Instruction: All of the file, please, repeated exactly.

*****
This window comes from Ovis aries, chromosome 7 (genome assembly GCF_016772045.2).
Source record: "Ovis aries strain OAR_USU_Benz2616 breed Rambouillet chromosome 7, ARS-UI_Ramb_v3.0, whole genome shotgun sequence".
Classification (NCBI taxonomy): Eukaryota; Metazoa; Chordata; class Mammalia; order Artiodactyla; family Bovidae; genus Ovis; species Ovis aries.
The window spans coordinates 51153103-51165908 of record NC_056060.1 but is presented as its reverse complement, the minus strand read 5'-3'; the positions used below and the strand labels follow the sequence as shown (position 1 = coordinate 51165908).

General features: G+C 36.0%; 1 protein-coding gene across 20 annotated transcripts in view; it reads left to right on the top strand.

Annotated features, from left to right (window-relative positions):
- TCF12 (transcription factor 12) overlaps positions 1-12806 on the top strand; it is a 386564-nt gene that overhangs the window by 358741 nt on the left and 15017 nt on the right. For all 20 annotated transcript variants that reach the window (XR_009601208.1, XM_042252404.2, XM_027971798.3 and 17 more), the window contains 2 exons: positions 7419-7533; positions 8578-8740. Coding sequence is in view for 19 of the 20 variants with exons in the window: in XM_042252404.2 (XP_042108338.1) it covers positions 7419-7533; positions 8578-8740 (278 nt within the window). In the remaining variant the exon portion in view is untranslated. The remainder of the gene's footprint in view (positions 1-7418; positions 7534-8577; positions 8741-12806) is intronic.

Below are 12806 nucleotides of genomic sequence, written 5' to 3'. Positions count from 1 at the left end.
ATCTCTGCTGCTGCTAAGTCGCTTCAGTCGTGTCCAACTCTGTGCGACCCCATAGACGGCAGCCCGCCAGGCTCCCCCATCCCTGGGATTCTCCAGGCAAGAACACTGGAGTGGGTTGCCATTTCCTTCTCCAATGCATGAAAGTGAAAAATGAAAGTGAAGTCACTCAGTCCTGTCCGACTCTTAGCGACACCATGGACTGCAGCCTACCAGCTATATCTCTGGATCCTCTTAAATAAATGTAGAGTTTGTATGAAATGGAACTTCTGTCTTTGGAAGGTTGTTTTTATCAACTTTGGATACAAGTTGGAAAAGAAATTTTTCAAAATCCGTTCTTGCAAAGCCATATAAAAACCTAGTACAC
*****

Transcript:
This window comes from Ovis aries, chromosome 7 (genome assembly GCF_016772045.2).
Source record: "Ovis aries strain OAR_USU_Benz2616 breed Rambouillet chromosome 7, ARS-UI_Ramb_v3.0, whole genome shotgun sequence".
Classification (NCBI taxonomy): Eukaryota; Metazoa; Chordata; class Mammalia; order Artiodactyla; family Bovidae; genus Ovis; species Ovis aries.
The window spans coordinates 51153103-51165908 of record NC_056060.1 but is presented as its reverse complement, the minus strand read 5'-3'; the positions used below and the strand labels follow the sequence as shown (position 1 = coordinate 51165908).

General features: G+C 36.0%; 1 protein-coding gene across 20 annotated transcripts in view; it reads left to right on the top strand.

Annotated features, from left to right (window-relative positions):
- TCF12 (transcription factor 12) overlaps positions 1-12806 on the top strand; it is a 386564-nt gene that overhangs the window by 358741 nt on the left and 15017 nt on the right. For all 20 annotated transcript variants that reach the window (XR_009601208.1, XM_042252404.2, XM_027971798.3 and 17 more), the window contains 2 exons: positions 7419-7533; positions 8578-8740. Coding sequence is in view for 19 of the 20 variants with exons in the window: in XM_042252404.2 (XP_042108338.1) it covers positions 7419-7533; positions 8578-8740 (278 nt within the window). In the remaining variant the exon portion in view is untranslated. The remainder of the gene's footprint in view (positions 1-7418; positions 7534-8577; positions 8741-12806) is intronic.

Below are 12806 nucleotides of genomic sequence, written 5' to 3'. Positions count from 1 at the left end.
ATCTCTGCTGCTGCTAAGTCGCTTCAGTCGTGTCCAACTCTGTGCGACCCCATAGACGGCAGCCCGCCAGGCTCCCCCATCCCTGGGATTCTCCAGGCAAGAACACTGGAGTGGGTTGCCATTTCCTTCTCCAATGCATGAAAGTGAAAAATGAAAGTGAAGTCACTCAGTCCTGTCCGACTCTTAGCGACACCATGGACTGCAGCCTACCAGCTATATCTCTGGATCCTCTTAAATAAATGTAGAGTTTGTATGAAATGGAACTTCTGTCTTTGGAAGGTTGTTTTTATCAACTTTGGATACAAGTTGGAAAAGAAATTTTTCAAAATCCGTTCTTGCAAAGCCATATAAAAACCTAGTACAC